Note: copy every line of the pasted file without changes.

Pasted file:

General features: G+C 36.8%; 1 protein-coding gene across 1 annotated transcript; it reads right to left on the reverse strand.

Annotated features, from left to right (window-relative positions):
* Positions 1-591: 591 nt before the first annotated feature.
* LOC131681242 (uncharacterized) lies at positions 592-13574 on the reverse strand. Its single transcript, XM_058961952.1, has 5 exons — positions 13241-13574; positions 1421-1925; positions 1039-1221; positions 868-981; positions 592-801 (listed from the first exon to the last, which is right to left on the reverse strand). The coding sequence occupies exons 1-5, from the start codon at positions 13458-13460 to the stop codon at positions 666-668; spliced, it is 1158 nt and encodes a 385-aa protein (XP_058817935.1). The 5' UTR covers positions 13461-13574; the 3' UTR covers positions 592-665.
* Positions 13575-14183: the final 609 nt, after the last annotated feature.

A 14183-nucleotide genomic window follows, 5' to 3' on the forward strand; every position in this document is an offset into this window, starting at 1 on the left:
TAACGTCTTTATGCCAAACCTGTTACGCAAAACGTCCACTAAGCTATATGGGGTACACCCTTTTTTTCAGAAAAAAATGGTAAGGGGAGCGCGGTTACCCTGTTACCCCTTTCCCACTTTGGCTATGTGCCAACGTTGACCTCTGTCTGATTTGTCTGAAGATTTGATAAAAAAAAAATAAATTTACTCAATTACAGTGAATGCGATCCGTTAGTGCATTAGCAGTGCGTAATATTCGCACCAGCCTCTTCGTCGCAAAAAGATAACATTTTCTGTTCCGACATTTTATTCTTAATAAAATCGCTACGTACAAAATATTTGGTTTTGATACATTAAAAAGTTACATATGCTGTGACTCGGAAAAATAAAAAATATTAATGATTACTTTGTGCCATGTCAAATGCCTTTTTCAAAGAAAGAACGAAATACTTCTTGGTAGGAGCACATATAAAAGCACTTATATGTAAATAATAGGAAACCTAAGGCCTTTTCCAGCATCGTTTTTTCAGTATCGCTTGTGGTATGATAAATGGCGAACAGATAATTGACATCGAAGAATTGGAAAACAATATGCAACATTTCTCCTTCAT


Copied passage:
General features: G+C 36.8%; 1 protein-coding gene across 1 annotated transcript; it reads right to left on the reverse strand.

Annotated features, from left to right (window-relative positions):
* Positions 1-591: 591 nt before the first annotated feature.
* LOC131681242 (uncharacterized) lies at positions 592-13574 on the reverse strand. Its single transcript, XM_058961952.1, has 5 exons — positions 13241-13574; positions 1421-1925; positions 1039-1221; positions 868-981; positions 592-801 (listed from the first exon to the last, which is right to left on the reverse strand). The coding sequence occupies exons 1-5, from the start codon at positions 13458-13460 to the stop codon at positions 666-668; spliced, it is 1158 nt and encodes a 385-aa protein (XP_058817935.1). The 5' UTR covers positions 13461-13574; the 3' UTR covers positions 592-665.
* Positions 13575-14183: the final 609 nt, after the last annotated feature.

A 14183-nucleotide genomic window follows, 5' to 3' on the forward strand; every position in this document is an offset into this window, starting at 1 on the left:
TAACGTCTTTATGCCAAACCTGTTACGCAAAACGTCCACTAAGCTATATGGGGTACACCCTTTTTTTCAGAAAAAAATGGTAAGGGGAGCGCGGTTACCCTGTTACCCCTTTCCCACTTTGGCTATGTGCCAACGTTGACCTCTGTCTGATTTGTCTGAAGATTTGATAAAAAAAAAATAAATTTACTCAATTACAGTGAATGCGATCCGTTAGTGCATTAGCAGTGCGTAATATTCGCACCAGCCTCTTCGTCGCAAAAAGATAACATTTTCTGTTCCGACATTTTATTCTTAATAAAATCGCTACGTACAAAATATTTGGTTTTGATACATTAAAAAGTTACATATGCTGTGACTCGGAAAAATAAAAAATATTAATGATTACTTTGTGCCATGTCAAATGCCTTTTTCAAAGAAAGAACGAAATACTTCTTGGTAGGAGCACATATAAAAGCACTTATATGTAAATAATAGGAAACCTAAGGCCTTTTCCAGCATCGTTTTTTCAGTATCGCTTGTGGTATGATAAATGGCGAACAGATAATTGACATCGAAGAATTGGAAAACAATATGCAACATTTCTCCTTCAT